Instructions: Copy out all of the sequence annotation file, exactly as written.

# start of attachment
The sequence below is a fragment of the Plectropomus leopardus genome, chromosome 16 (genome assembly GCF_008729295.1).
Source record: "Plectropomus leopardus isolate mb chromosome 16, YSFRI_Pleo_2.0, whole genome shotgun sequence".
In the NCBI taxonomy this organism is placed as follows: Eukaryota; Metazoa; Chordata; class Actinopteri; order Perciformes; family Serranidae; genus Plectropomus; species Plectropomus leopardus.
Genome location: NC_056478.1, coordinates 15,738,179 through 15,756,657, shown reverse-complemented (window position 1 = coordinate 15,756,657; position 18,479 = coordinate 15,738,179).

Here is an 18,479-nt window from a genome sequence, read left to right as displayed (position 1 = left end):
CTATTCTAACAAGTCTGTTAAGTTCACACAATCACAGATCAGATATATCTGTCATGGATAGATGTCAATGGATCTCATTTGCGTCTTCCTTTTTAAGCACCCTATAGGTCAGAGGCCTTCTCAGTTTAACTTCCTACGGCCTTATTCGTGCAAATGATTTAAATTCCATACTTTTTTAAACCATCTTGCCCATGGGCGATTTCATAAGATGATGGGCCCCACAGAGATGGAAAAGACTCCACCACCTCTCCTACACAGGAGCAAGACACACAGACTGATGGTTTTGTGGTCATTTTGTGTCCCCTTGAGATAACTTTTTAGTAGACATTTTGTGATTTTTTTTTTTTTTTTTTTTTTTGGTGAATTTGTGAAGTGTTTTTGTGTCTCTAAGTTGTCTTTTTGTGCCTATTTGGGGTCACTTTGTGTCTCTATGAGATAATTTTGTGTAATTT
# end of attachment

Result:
The sequence below is a fragment of the Plectropomus leopardus genome, chromosome 16 (genome assembly GCF_008729295.1).
Source record: "Plectropomus leopardus isolate mb chromosome 16, YSFRI_Pleo_2.0, whole genome shotgun sequence".
In the NCBI taxonomy this organism is placed as follows: Eukaryota; Metazoa; Chordata; class Actinopteri; order Perciformes; family Serranidae; genus Plectropomus; species Plectropomus leopardus.
Genome location: NC_056478.1, coordinates 15,738,179 through 15,756,657, shown reverse-complemented (window position 1 = coordinate 15,756,657; position 18,479 = coordinate 15,738,179).

Here is an 18,479-nt window from a genome sequence, read left to right as displayed (position 1 = left end):
CTATTCTAACAAGTCTGTTAAGTTCACACAATCACAGATCAGATATATCTGTCATGGATAGATGTCAATGGATCTCATTTGCGTCTTCCTTTTTAAGCACCCTATAGGTCAGAGGCCTTCTCAGTTTAACTTCCTACGGCCTTATTCGTGCAAATGATTTAAATTCCATACTTTTTTAAACCATCTTGCCCATGGGCGATTTCATAAGATGATGGGCCCCACAGAGATGGAAAAGACTCCACCACCTCTCCTACACAGGAGCAAGACACACAGACTGATGGTTTTGTGGTCATTTTGTGTCCCCTTGAGATAACTTTTTAGTAGACATTTTGTGATTTTTTTTTTTTTTTTTTTTTTTGGTGAATTTGTGAAGTGTTTTTGTGTCTCTAAGTTGTCTTTTTGTGCCTATTTGGGGTCACTTTGTGTCTCTATGAGATAATTTTGTGTAATTT